Diabetes insipidus is a rare but treatable condition that usually occurs with polydipsia and polyuria. But distinguishing these symptoms from the symptoms of primary polydipsia, diabetes mellitus and other causes of frequency without polyuria can be very difficult. Diabetes insipidus is rare, with a prevalence of 1 in 25,000 people.
Central diabetes insipidus is usually caused by pathologies of the pituitary, either as a result of inflammatory or infiltrative processes or, after surgery of a pituitary tumor, but may also be due to a congenital defect in the production of arginine vasopressin (antidiuretic hormone). ).
Nephrogenic diabetes insipidus is usually caused by electrolyte disturbances, nephropathy or pharmacological nephrotoxicity (commonly lithium).
Arginine vasopressin causes the reabsorption of water in the collecting tubes of the kidney. The deficiency of the hormone or resistance to it, as in diabetes insipidus, lead to excess water loss by the kidney (polyuria).
Typically, the compensatory impulse is thirst, which will provide adequate rehydration, but in severe cases, when there is no access to water, the person with diabetes insipidus can dehydrate rapidly, which can lead to hyperosmolality, hypernatremia and, potentially, death.
Presentation of symptoms
Extreme thirst and the emission of large amounts of clear urine are typical symptoms of diabetes insipidus, but it can be difficult to make a differential diagnosis with these symptoms, although indicators can be found in the background and studies, which can help.
In central diabetes insipidus, the history of polyuria and polydipsia tends to be sudden, appearing at weeks or months of onset. In nephrogenic diabetes insipidus, onset is more insidious and patients usually have had symptoms for months or years before diagnosis.
Symptoms that suggest pituitary disease are fatigue, dizziness, irregular menstrual cycles and galactorrhea in women and women, loss of libido and reduction of secondary sexual characteristics in men.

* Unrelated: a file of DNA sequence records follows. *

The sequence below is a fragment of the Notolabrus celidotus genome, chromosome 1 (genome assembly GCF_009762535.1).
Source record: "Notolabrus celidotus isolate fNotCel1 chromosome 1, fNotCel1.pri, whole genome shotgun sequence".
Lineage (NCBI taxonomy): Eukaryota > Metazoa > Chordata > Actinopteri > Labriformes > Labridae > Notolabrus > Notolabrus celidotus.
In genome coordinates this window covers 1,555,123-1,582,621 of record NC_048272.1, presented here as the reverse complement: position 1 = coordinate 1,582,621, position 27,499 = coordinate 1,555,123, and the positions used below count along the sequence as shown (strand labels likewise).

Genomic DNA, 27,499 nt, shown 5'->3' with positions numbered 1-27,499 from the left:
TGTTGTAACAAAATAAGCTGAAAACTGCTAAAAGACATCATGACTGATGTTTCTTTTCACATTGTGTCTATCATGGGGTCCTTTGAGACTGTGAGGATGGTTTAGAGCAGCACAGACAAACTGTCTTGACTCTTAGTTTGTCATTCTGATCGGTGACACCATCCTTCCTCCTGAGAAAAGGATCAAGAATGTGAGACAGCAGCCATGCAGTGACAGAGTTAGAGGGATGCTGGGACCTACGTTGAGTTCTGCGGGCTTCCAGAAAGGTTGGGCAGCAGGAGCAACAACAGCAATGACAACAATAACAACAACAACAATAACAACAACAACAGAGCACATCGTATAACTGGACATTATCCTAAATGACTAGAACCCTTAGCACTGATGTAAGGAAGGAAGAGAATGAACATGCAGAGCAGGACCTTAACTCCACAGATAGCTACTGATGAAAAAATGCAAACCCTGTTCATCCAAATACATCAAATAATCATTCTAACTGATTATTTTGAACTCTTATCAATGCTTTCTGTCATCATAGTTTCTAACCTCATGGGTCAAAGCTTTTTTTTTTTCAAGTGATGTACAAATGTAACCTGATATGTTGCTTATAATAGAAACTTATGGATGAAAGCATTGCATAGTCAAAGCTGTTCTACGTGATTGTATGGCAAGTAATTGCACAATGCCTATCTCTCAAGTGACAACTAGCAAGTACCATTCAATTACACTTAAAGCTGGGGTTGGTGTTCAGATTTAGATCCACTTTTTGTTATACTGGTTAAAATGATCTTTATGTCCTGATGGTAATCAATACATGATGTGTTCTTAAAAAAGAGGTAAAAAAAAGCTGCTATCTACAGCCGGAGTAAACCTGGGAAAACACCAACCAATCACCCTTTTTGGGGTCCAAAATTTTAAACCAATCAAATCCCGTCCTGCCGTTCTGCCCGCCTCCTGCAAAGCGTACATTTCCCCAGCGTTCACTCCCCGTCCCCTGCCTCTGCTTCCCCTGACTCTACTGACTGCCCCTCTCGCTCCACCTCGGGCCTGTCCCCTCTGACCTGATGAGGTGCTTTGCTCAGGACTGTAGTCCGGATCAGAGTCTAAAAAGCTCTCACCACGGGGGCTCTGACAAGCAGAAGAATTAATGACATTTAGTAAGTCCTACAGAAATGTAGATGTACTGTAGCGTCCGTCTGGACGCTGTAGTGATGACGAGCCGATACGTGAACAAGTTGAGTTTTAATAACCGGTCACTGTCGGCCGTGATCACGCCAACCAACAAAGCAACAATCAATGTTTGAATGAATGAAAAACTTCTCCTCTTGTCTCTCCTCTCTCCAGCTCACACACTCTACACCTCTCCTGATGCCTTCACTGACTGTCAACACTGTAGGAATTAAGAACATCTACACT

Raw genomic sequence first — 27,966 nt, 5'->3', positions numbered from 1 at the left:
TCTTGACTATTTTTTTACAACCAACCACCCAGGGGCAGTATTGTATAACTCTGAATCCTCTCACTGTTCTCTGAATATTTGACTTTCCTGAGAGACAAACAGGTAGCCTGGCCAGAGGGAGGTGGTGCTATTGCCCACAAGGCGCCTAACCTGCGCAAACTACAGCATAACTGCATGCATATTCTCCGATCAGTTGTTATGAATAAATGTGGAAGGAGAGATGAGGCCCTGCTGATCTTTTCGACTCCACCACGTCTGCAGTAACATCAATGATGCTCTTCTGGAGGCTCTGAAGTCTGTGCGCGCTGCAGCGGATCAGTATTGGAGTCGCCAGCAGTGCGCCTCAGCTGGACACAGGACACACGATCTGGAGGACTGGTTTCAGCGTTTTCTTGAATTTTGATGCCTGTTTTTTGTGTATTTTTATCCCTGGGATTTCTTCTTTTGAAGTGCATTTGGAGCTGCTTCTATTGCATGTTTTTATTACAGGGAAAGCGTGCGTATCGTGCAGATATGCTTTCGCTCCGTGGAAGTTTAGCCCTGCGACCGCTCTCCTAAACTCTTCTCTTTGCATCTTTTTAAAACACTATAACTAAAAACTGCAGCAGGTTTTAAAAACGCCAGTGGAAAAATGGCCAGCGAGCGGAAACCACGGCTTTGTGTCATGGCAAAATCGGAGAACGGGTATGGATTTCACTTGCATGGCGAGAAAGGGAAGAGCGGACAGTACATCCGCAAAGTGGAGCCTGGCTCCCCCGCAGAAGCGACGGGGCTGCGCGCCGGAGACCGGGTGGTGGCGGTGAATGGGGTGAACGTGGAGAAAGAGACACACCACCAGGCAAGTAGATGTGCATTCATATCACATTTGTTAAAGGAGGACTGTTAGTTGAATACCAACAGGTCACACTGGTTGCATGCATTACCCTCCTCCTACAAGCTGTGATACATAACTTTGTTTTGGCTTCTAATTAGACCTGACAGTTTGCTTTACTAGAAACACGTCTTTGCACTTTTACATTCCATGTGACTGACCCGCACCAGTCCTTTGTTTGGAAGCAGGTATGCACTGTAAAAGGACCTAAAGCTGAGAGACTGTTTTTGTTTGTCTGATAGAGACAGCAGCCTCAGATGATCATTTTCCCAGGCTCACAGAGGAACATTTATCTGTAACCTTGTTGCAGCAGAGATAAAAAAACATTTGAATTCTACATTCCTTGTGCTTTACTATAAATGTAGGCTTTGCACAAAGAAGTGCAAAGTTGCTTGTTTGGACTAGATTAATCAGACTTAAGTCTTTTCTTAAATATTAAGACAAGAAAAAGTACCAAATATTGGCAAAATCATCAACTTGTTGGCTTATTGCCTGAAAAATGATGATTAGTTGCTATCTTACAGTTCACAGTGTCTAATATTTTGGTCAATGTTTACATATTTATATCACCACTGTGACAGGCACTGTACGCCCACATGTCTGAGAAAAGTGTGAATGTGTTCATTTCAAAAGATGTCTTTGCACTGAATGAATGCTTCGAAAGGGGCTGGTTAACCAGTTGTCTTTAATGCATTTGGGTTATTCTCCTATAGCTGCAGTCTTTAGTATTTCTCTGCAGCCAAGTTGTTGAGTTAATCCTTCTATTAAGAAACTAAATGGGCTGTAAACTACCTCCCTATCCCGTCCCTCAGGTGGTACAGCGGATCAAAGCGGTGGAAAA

Investigation of the disease
The presence of diabetes mellitus should be ruled out, confirmed by the formal measurement of fasting or random blood glucose. Serum electrolytes, Diuresis and paired urine and plasma osmolality should also be evaluated.
Patients with suspected diabetes insipidusshould be referred to the specialist for further studies and treatment. The urgency of the referral depends on the severity of the symptoms.
If there is extreme thirst and polyuria and the serum osmolality is> 295 mOsmol / kg, the shunt should be done in a few days or a few weeks at most.
Patients with known diabetes insipidus who have hypernatremia should be considered in a state of emergency, which should be resolved on the same day.
The therapeutic pillars of central diabetes insipidus are the adequate replacement of fluids, the treatment of the underlying pathology and the administration of desmopressin. This analog of antidiuretic hormone can be administered orally or by intranasal spray.
In general, central diabetes insipidus responds immediately to desmopressin, and patients notice a significant reduction in polyuria and thirst. The symptoms of inadequate intake of desmopressin are thirst and polyuria, while the symptoms of excessive replacement are headache and mild confusion (due to hyponatremia), and decreased diuresis.
Nephrogenic insipid diabetes is treated with fluid intake and specific etiological treatment, under the care of a nephrologist. Other treatments include low sodium and hypoproteic diets, diuretics and nonsteroidal anti-inflammatory drugs.
He has recently developed recommendations for the hospital treatment of patients with diabetes insipidus who suffer from an acute illness. These guidelines recommend that all hospitalized patients with central diabetes insipidusbe identified on admission and the corresponding endocrinology or clinical team notified.
Any patient with central diabetes insipidus who enters a hospital needs careful monitoring of fluid replacement, as well as the appropriate administration of desmopressin.
It is recommended that hospitals develop an alert system to identify all patients requiring treatment with desmopressin, in order to ensure that medication is not omitted.
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